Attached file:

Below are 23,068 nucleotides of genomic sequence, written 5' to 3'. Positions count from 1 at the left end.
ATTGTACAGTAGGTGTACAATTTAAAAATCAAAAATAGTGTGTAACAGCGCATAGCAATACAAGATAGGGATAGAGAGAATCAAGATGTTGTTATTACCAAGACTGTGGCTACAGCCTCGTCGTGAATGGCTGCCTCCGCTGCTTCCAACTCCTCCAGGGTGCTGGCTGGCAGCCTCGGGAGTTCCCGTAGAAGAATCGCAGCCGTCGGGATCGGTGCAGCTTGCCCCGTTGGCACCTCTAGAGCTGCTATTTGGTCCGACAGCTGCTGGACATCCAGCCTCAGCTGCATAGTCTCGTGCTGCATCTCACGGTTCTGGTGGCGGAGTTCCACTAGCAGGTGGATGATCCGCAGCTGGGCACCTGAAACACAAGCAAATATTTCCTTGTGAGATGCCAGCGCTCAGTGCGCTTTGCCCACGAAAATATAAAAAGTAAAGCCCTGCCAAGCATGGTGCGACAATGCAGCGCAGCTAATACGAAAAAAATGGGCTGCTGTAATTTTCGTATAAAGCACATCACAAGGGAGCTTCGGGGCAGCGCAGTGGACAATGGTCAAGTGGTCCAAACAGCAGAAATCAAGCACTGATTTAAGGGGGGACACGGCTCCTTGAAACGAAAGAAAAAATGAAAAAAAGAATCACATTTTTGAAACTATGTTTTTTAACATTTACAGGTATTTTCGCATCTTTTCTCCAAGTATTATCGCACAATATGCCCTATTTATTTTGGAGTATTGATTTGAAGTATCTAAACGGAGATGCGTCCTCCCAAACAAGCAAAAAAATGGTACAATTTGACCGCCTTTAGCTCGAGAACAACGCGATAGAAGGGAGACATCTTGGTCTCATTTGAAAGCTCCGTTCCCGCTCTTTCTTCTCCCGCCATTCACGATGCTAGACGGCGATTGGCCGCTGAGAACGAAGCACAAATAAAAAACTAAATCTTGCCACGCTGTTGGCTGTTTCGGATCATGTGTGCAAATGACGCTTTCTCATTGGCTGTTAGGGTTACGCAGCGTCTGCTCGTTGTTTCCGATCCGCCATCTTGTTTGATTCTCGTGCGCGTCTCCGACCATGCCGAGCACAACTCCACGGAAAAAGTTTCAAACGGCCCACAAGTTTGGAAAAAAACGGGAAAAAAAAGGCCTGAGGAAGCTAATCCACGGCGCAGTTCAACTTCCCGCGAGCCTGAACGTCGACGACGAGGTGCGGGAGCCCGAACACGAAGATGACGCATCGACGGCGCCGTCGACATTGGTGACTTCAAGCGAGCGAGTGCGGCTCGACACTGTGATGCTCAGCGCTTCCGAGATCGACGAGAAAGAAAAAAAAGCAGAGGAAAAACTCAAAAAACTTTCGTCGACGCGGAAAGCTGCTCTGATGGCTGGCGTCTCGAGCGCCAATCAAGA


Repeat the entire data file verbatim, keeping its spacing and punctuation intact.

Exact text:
Below are 23,068 nucleotides of genomic sequence, written 5' to 3'. Positions count from 1 at the left end.
ATTGTACAGTAGGTGTACAATTTAAAAATCAAAAATAGTGTGTAACAGCGCATAGCAATACAAGATAGGGATAGAGAGAATCAAGATGTTGTTATTACCAAGACTGTGGCTACAGCCTCGTCGTGAATGGCTGCCTCCGCTGCTTCCAACTCCTCCAGGGTGCTGGCTGGCAGCCTCGGGAGTTCCCGTAGAAGAATCGCAGCCGTCGGGATCGGTGCAGCTTGCCCCGTTGGCACCTCTAGAGCTGCTATTTGGTCCGACAGCTGCTGGACATCCAGCCTCAGCTGCATAGTCTCGTGCTGCATCTCACGGTTCTGGTGGCGGAGTTCCACTAGCAGGTGGATGATCCGCAGCTGGGCACCTGAAACACAAGCAAATATTTCCTTGTGAGATGCCAGCGCTCAGTGCGCTTTGCCCACGAAAATATAAAAAGTAAAGCCCTGCCAAGCATGGTGCGACAATGCAGCGCAGCTAATACGAAAAAAATGGGCTGCTGTAATTTTCGTATAAAGCACATCACAAGGGAGCTTCGGGGCAGCGCAGTGGACAATGGTCAAGTGGTCCAAACAGCAGAAATCAAGCACTGATTTAAGGGGGGACACGGCTCCTTGAAACGAAAGAAAAAATGAAAAAAAGAATCACATTTTTGAAACTATGTTTTTTAACATTTACAGGTATTTTCGCATCTTTTCTCCAAGTATTATCGCACAATATGCCCTATTTATTTTGGAGTATTGATTTGAAGTATCTAAACGGAGATGCGTCCTCCCAAACAAGCAAAAAAATGGTACAATTTGACCGCCTTTAGCTCGAGAACAACGCGATAGAAGGGAGACATCTTGGTCTCATTTGAAAGCTCCGTTCCCGCTCTTTCTTCTCCCGCCATTCACGATGCTAGACGGCGATTGGCCGCTGAGAACGAAGCACAAATAAAAAACTAAATCTTGCCACGCTGTTGGCTGTTTCGGATCATGTGTGCAAATGACGCTTTCTCATTGGCTGTTAGGGTTACGCAGCGTCTGCTCGTTGTTTCCGATCCGCCATCTTGTTTGATTCTCGTGCGCGTCTCCGACCATGCCGAGCACAACTCCACGGAAAAAGTTTCAAACGGCCCACAAGTTTGGAAAAAAACGGGAAAAAAAAGGCCTGAGGAAGCTAATCCACGGCGCAGTTCAACTTCCCGCGAGCCTGAACGTCGACGACGAGGTGCGGGAGCCCGAACACGAAGATGACGCATCGACGGCGCCGTCGACATTGGTGACTTCAAGCGAGCGAGTGCGGCTCGACACTGTGATGCTCAGCGCTTCCGAGATCGACGAGAAAGAAAAAAAAGCAGAGGAAAAACTCAAAAAACTTTCGTCGACGCGGAAAGCTGCTCTGATGGCTGGCGTCTCGAGCGCCAATCAAGA